The Sierra Leone Web


Statement by the President of Sierra Leone
H.E. Alhaji Dr. Ahmad Tejan Kabbah
at the World Food Summit - Five Years Later
Rome, 11 June 2002

Sierra Leone has just emerged from a period of devastating turmoil and suffering. Our recent elections, which were pronounced as free and fair by all domestic and international observers, have ushered in a period of renewal. The aspiration of our people is for a long period of peace and stability that would allow rapid and sustainable economic and social development. For us, the role of agriculture and rural development is central to our prospects for meaningful economic development and poverty alleviation.

We are extremely pleased that the long standing efforts of the FAO in helping the world community foster agricultural development have been carried on vigorously by our current Director-General. This culminated in the World Food Summit (WFS) in 1996, which adopted the laudable targets to which my Government fully subscribed, namely to reduce the number of hungry people by half by the year 2015. Other laudable initiatives include the Special Programme for Food Security which has kept the candle of food production burning when it was not so popular among donors.

Unfortunately, because of the devastating rebel war, my country was one of those failed to meet the WFS targets. Instead of a reduction in the number of hungry people, we have in fact seen a sizeable increase since 1996.

Mr. Chairman, in my statement when I took the oath of office as President on 19 May this year, following the successful Presidential and Parliamentary elections in my country, I committed myself to do everything within my power to ensure that within the next five years, not Sierra Leonean should go to bed hungry. We are adopting what can be called a "right to food policy." This is a policy that recognizes the critical role that agriculture and rural development have to play in poverty alleviation in the Sierra Leone context.

I appeal to the international community to join hands with us in developing and implementing programmes that would help us achieve our target of raising average daily caloric intake from the present unacceptable level of 1800 calories to at least 2200 calories, and preferably 2400 calories by the year 2007.

To achieve our objectives we expect to concentrate on increasing our domestic food production not only to supply our domestic needs, but also to export many commodities, including our staple food crop, rice that our country continues to enjoy a comparative advantage in producing for domestic and regional markets. This is due to our abundant natural resources and a people willing to work hard to improve their living standards and generate a higher national income. In the short run, as we focus on the rehabilitation of our production capacity, we will also need to develop target programmes to ensure that hungry people who have limited capacity to access adequate supplies of food, receive assistance in the form of food-for-work or food donations for the most vulnerable such as our war victims.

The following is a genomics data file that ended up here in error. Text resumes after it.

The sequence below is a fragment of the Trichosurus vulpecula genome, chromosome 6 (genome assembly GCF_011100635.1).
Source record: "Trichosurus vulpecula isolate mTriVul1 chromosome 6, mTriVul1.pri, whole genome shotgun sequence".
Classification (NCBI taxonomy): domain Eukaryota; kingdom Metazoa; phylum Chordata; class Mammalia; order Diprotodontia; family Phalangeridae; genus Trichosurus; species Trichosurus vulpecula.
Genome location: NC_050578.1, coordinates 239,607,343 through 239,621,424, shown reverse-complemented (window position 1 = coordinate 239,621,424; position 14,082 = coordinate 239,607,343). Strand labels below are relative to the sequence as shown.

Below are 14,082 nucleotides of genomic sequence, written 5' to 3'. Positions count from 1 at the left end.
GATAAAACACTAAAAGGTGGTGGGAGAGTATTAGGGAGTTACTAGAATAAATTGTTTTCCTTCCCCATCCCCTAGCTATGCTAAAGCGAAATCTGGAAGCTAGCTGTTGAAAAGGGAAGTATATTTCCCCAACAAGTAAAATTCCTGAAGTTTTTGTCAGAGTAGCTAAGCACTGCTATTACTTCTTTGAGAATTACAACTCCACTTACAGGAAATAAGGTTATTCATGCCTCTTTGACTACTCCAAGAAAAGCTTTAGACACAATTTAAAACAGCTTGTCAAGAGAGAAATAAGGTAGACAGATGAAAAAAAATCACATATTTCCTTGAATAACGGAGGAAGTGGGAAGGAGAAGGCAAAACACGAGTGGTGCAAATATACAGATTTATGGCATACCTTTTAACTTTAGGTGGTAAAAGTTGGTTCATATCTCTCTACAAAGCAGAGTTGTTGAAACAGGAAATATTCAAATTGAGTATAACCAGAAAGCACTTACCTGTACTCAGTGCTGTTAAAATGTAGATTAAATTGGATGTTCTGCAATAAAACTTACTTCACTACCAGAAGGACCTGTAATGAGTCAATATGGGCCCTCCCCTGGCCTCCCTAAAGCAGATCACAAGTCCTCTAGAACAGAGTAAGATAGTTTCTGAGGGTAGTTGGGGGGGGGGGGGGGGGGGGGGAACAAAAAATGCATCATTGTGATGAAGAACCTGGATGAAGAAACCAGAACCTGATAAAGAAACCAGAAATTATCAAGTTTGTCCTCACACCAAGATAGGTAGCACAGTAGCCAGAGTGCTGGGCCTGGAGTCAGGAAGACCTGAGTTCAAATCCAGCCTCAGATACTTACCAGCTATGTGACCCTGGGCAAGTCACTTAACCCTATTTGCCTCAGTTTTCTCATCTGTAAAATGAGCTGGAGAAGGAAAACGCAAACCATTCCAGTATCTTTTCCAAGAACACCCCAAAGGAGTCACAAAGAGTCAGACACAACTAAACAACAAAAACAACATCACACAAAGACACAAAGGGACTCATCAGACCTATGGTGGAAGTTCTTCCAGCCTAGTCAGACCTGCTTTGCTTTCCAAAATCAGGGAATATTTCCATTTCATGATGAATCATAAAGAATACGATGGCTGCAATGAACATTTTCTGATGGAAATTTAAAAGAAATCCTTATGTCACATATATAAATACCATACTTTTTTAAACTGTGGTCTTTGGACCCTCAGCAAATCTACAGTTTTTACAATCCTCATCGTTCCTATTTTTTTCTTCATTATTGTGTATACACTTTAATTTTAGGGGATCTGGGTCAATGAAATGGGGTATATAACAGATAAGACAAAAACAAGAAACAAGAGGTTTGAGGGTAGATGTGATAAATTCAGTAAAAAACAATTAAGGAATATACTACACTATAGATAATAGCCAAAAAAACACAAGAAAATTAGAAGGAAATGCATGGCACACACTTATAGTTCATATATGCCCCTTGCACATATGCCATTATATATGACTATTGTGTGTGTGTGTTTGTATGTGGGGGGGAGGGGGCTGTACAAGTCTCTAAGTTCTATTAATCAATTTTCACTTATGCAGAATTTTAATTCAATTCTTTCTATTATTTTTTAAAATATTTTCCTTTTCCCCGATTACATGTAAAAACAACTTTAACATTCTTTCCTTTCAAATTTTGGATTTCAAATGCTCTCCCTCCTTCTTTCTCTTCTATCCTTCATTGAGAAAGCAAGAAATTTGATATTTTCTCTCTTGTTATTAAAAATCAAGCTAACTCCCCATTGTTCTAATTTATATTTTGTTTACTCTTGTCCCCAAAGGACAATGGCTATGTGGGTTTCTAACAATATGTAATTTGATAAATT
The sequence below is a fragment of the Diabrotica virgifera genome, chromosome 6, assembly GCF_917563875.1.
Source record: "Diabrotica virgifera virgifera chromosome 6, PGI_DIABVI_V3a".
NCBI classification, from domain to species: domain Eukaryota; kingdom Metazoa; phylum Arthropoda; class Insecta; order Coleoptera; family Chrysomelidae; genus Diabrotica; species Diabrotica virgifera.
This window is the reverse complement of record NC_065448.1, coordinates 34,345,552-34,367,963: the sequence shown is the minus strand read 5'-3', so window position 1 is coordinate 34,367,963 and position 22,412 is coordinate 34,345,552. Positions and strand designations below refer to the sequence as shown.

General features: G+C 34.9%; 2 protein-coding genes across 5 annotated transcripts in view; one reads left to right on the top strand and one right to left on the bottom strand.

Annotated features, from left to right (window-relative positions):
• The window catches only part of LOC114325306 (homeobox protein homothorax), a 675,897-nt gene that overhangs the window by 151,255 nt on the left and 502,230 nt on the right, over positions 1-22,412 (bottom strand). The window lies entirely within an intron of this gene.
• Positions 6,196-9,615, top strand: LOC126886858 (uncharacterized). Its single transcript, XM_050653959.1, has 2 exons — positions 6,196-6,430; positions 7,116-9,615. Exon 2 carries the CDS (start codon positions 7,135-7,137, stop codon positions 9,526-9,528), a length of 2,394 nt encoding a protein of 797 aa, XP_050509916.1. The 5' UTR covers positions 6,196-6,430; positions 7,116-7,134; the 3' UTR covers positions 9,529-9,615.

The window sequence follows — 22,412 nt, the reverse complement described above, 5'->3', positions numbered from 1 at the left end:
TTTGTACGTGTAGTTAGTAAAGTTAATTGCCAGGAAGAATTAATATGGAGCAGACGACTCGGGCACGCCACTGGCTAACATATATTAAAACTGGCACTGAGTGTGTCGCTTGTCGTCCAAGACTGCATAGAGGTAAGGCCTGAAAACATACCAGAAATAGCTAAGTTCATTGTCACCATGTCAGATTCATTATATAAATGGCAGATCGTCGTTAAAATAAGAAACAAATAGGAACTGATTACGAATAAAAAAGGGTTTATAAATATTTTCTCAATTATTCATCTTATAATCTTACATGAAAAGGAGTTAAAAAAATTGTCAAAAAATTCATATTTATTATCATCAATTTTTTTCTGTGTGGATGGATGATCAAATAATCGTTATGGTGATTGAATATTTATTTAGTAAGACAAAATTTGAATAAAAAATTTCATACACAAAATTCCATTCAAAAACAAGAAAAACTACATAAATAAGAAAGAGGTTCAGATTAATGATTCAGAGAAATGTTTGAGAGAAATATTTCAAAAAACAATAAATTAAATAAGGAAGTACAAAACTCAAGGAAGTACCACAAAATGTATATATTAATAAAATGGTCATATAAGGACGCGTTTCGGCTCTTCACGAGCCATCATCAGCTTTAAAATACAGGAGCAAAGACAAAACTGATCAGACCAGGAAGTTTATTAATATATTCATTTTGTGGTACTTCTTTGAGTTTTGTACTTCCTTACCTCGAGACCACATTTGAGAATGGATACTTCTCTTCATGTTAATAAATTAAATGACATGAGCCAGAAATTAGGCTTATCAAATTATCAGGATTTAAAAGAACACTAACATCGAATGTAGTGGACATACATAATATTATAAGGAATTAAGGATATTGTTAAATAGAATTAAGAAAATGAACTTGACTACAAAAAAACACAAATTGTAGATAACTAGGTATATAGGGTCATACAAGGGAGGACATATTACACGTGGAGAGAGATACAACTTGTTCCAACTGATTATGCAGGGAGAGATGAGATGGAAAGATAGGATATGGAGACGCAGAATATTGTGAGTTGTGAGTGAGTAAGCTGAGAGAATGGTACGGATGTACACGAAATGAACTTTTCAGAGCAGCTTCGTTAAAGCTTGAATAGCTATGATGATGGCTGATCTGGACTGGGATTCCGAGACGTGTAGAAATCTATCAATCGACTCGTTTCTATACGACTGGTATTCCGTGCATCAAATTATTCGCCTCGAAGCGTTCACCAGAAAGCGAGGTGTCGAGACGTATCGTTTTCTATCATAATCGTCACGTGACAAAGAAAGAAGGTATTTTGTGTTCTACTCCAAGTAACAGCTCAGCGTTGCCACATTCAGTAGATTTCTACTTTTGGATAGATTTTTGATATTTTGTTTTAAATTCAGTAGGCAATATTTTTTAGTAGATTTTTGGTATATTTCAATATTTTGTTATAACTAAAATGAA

We look forward to developing programmes with our partners that will ensure that we can take advantage of the opportunities provided by the new World Trade Organization regulations. We also need to take advantage of new technologies being developed by international and national agricultural research organizations such as the New Rice for Africa (Nerica) varieties that are being promoted by our own regional organization, the West Africa Rice Development Association (WARDA). Our partners will include the may NGOs that have helped us provide emergency assistance to our farmers during our crisis, and whom we now expect to move to substantive development work.

In this context, we renew our appeal to developed countries to continue to improve on the removal of their agricultural export subsidies, and to accelerate the pace of the debt relief programmes for highly indebted countries from which we have started benefiting.

Mr. Chairman, on our own part, my Government pledges to continue to create the enabling environment of peace and stability, transparency and good governance, in those areas where, you will agree, we have made substantial progress in the recent past, particularly over the past 12 months. We have ended the war. Disarmament and demobilization of our ex-combatants have been concluded. We have set up institutions such as the Anti-Corruption Commission, and despite the war the IMF and bilateral donors have commended our macro-economic management programmes. The crowning achievement was of course the conduct of free and fair democratic elections last month.

Over the next five years we will significantly increase the proportion and quantum of our national budget devoted to food security issues, so that we are well placed to provide the domestic funds needed to complement the investment we anticipate from international sources. In this regard my Government fully supports the New Partnership for Africa’s Development (NEPAD) initiative. The international community, particularly the private sector, should be convinced that we in Africa no longer intend to do business-as-usual, and therefore should join us in matching forward improved conditions of living which the NEPAD initiative aims at bringing to the people of Africa.

In closing, Mr. Chairman, Distinguished delegates, I would like to commend the Director-General and staff of FAO for organizing this World Food Summit - Five Years Later, a conference which is providing all of us with the opportunity to take stock of the progress we have made in achieving the laudable goals we set for ourselves five years ago, and to map out a way forward.

I would like to express my Government's desire to participate in the proposed International Alliance Against Hunger, which we regard as a central pillar of the new way forward.

I thank you for your attention.